Burning cds and dvds is an important form of backup and so k3b is a must. I can’t think of anything else to say about it. It compares well with software available at high prices on other operating systems. I’ve always preferred specialised programs rather than file manager based actions. It just works.

Music players are not an important matter for me. I have used Amarok and it would probably be my choice. However an unsolved problem with my usb audio card means only Rhythmnbox currently works. It didn’t default to search for new tracks and I had to add them manually until I found it in the preferences.

I have previously used iPodder to download podcasts. Rhythmnbox can do that too but it a less sophisticated option. It doesn’t include links to podcast directories for one thing. iPodder sorts the downloaded files better too.

I use Nautilus and find it an adequate file manager for simple jobs but I have always preferred Konquerer. However my file manager of choice is Krusader. A powerful classic style tool, I find its two pane interface the easiest to use. Especially the directory compare and similar features.

Thunderbird has been my email program of choice almost since it appeared. I just install it and copy the profiles and data over and it works. A simple tool that does well what it is designed for.

The other programs I use nearly every day are standard in most Linux distros, Firefox, the Gimp and OpenOffice. So really they fall outside the scope of this post.

One thing that stands out is that I generally prefer KDE programs to the Gnome alternatives. This is not a deliberate preference just the result of trying various alternatives and settling on the ones I find myself using. I have both desktops installed on this computer and switch between them as the mood takes me. I have edited the menus on both to include the applications I use all the time and I have removed the ones I never use. I find the programs are more important than the desktop so really it doesn’t matter which one I am running.

New Life for Old Laptop

I’m writing this on my Thinkpad T20. Nothing unusual in that you may say and you would be right, sort of. This old machine hasn’t seen much use recently as it was showing its age. It has a P3 700 and used to run W98SE on 128meg Ram, all on a 12gig hard drive. It seemed its days of usefulness were over.

I had been considering replacing it but it doesn’t get a lot of use, mainly as a terminal for Internet use and occasional use in meetings etc. and it is in good condition. I couldn’t really justify the cost of a new machine. There is not much available under $800 to $1000 here in Australia. So what other choices did I have?

I found a dealer selling used ram, important as the new Ram was very expensive if you could find it. I had been quoted $220 from an interstate supplier. For $50 I had an extra 256m installed and tested.

The hard drive was the next to go. I was going to get 80 gig but on a dollar per gig basis 160 was much cheaper so I splashed out. My old machine now had almost as good specs as a machine selling for $1200 or more. All for an investment of under $200. All it needed was a modern OS.

I have been using Linux for a number of years on my desktop but the hassles of getting WiFi working on the laptop meant I hadn’t used it here. I have read reports of much better support now so decided it was time to give it another go.

I had a few different distros on disks laying around so I tried some. The older ones still had wireless problems and some of the newer ones had other hardware issues, the video card is a problem. The DVD drive is a bit fussy too, some disks that work fine on my desktop wouldn’t load on the laptop.

After a couple of experiments I installed Ubuntu 7.04 Feisty Fawn. WiFi worked with WPA (when I found the correct password) on my Netgear WPN511 card out of the box. But no sound and video was a problem.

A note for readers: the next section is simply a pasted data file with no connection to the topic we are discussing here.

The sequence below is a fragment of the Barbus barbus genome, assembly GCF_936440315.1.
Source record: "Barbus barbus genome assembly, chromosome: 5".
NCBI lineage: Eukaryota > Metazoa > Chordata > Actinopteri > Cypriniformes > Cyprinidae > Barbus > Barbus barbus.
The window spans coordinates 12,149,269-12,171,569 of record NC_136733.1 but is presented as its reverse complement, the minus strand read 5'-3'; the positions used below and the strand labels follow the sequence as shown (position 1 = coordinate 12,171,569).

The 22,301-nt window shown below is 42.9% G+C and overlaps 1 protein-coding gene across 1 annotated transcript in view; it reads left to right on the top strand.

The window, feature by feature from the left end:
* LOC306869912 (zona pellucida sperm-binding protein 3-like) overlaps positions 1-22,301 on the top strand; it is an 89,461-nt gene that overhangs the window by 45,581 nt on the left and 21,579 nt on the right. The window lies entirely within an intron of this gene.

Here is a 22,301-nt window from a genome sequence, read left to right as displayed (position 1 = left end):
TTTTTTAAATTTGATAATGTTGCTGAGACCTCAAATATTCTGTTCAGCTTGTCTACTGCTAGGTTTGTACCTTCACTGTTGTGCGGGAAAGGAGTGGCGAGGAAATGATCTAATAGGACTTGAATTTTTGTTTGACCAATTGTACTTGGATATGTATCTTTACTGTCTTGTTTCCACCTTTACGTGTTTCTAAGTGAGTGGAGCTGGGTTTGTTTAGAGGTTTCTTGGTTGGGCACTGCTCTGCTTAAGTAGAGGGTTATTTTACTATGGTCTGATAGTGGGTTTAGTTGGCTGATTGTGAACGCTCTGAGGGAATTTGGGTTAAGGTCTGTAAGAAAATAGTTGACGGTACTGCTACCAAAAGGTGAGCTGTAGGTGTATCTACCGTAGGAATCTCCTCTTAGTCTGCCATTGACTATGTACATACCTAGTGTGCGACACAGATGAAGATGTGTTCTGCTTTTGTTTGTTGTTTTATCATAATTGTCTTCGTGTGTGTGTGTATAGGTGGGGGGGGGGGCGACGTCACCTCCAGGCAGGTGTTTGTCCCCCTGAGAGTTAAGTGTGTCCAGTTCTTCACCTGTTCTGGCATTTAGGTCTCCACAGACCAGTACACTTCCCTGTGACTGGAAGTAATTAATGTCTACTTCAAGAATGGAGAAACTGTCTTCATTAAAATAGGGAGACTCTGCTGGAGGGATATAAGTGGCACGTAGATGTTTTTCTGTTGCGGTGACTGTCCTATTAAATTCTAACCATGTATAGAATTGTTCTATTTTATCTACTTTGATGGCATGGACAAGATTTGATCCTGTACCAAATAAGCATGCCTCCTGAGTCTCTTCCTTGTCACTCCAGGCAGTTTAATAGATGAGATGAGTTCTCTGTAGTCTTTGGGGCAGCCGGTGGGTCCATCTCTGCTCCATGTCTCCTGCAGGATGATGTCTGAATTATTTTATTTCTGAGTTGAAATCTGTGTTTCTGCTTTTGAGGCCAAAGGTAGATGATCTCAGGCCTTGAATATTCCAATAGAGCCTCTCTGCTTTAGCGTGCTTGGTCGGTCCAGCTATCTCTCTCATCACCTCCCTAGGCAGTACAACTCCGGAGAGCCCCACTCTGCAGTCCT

With the Savage driver X refused to load. I set it to vesa and it worked but wouldn’t allow resolutions greater than 800×600 and 1024×768 is the native resolution of this screen. The screen looks terrible at the smaller resolution too, but that is probably the driver. I spent some time on Thinkwiki (a recommended site for Thinkpad users) and the Ubuntu forums trying many suggestions without success. A live CD is handy here, it allows editing of messed up files, I found it the easiest way of restoring the last working setup. Finally on the forums I found a way of editing xorg.conf that worked. Now I have 1024×768 on a good clear screen.

I wasn’t too worried about the sound as I often work with it turned off so as not to disturb others but a chance find on the forums mentioned a similar problem solved by pressing the volume keys next to the Thinkpad key. So simple I hadn’t tried it. I’m embarrassed to say it worked.

There have been other issues too. I spent some time trying work out why ACPI won’t load. Every time I rebooted I got a message that I needed to force it to load, which I had done. Then I realised it was loading. I still get the message but it seems to work. The battery life is not as good as it was previously but that will take some fine tuning. The battery icon works well as does the wireless one.

With memory of 384 meg, which is less than the recommended but more than the minimum for Feisty, I find some programs slow to load but work well once loaded. I wouldn’t try using too many programs at a time but I have had no problem so far.

This is the first time I have used Gnome. All my Linux experience has been with KDE. So far so good. Of course I could install KDE and thereby make my system Kubuntu if I want but at the moment it is fine.

The result is a usable laptop for a minimum of expense, around $A200 and an investment of several hours of my time. Would I recommend it to others? Not unless they are willing to invest the time to make it work but I am pleased with the outcome.

UPDATE. One small problem has come to light since I wrote this. As this is an old computer the bios doesn’t know about big drives. It doesn’t handle anything over 33 gig. However Linux overcomes this problem except in one area. Linux can’t do anything until it is running. Consequently the boot partition must be on the first 33 gigs. I tried adding another copy of Linux as a dual boot but as the new partition was added on the end it wouldn’t boot. Not a big problem but worth noting.